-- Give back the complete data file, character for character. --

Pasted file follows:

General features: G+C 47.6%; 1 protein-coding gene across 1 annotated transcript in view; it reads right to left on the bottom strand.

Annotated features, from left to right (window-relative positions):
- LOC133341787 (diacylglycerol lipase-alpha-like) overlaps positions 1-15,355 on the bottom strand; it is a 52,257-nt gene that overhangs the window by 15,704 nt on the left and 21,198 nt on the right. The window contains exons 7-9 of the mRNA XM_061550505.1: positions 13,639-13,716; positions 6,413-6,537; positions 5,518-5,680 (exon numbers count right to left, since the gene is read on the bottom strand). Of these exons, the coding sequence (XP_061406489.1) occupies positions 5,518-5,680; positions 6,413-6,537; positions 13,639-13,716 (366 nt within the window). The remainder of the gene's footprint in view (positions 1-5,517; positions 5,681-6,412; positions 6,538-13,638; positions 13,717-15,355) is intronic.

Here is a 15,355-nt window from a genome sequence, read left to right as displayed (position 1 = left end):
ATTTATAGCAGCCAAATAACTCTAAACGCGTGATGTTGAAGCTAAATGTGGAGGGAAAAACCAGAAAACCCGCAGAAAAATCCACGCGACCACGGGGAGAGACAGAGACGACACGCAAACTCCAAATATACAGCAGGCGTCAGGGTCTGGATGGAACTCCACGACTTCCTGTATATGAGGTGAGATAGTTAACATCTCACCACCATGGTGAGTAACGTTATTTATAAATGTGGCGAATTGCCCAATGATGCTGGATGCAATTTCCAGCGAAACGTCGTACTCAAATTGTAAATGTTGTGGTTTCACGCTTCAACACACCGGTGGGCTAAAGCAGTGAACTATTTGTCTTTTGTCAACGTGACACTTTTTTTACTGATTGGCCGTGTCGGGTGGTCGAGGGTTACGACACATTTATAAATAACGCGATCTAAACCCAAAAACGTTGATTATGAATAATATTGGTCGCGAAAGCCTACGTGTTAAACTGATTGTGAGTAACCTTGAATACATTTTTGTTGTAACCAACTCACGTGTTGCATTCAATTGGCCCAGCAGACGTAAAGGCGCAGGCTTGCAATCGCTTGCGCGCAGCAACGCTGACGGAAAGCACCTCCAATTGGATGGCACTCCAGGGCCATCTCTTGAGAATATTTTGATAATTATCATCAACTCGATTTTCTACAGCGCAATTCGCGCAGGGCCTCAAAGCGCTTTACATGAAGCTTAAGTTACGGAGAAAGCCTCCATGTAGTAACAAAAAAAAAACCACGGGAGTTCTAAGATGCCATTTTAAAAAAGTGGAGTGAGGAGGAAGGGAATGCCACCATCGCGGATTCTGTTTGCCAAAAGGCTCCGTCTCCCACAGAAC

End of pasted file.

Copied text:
General features: G+C 47.6%; 1 protein-coding gene across 1 annotated transcript in view; it reads right to left on the bottom strand.

Annotated features, from left to right (window-relative positions):
- LOC133341787 (diacylglycerol lipase-alpha-like) overlaps positions 1-15,355 on the bottom strand; it is a 52,257-nt gene that overhangs the window by 15,704 nt on the left and 21,198 nt on the right. The window contains exons 7-9 of the mRNA XM_061550505.1: positions 13,639-13,716; positions 6,413-6,537; positions 5,518-5,680 (exon numbers count right to left, since the gene is read on the bottom strand). Of these exons, the coding sequence (XP_061406489.1) occupies positions 5,518-5,680; positions 6,413-6,537; positions 13,639-13,716 (366 nt within the window). The remainder of the gene's footprint in view (positions 1-5,517; positions 5,681-6,412; positions 6,538-13,638; positions 13,717-15,355) is intronic.

Here is a 15,355-nt window from a genome sequence, read left to right as displayed (position 1 = left end):
ATTTATAGCAGCCAAATAACTCTAAACGCGTGATGTTGAAGCTAAATGTGGAGGGAAAAACCAGAAAACCCGCAGAAAAATCCACGCGACCACGGGGAGAGACAGAGACGACACGCAAACTCCAAATATACAGCAGGCGTCAGGGTCTGGATGGAACTCCACGACTTCCTGTATATGAGGTGAGATAGTTAACATCTCACCACCATGGTGAGTAACGTTATTTATAAATGTGGCGAATTGCCCAATGATGCTGGATGCAATTTCCAGCGAAACGTCGTACTCAAATTGTAAATGTTGTGGTTTCACGCTTCAACACACCGGTGGGCTAAAGCAGTGAACTATTTGTCTTTTGTCAACGTGACACTTTTTTTACTGATTGGCCGTGTCGGGTGGTCGAGGGTTACGACACATTTATAAATAACGCGATCTAAACCCAAAAACGTTGATTATGAATAATATTGGTCGCGAAAGCCTACGTGTTAAACTGATTGTGAGTAACCTTGAATACATTTTTGTTGTAACCAACTCACGTGTTGCATTCAATTGGCCCAGCAGACGTAAAGGCGCAGGCTTGCAATCGCTTGCGCGCAGCAACGCTGACGGAAAGCACCTCCAATTGGATGGCACTCCAGGGCCATCTCTTGAGAATATTTTGATAATTATCATCAACTCGATTTTCTACAGCGCAATTCGCGCAGGGCCTCAAAGCGCTTTACATGAAGCTTAAGTTACGGAGAAAGCCTCCATGTAGTAACAAAAAAAAAACCACGGGAGTTCTAAGATGCCATTTTAAAAAAGTGGAGTGAGGAGGAAGGGAATGCCACCATCGCGGATTCTGTTTGCCAAAAGGCTCCGTCTCCCACAGAAC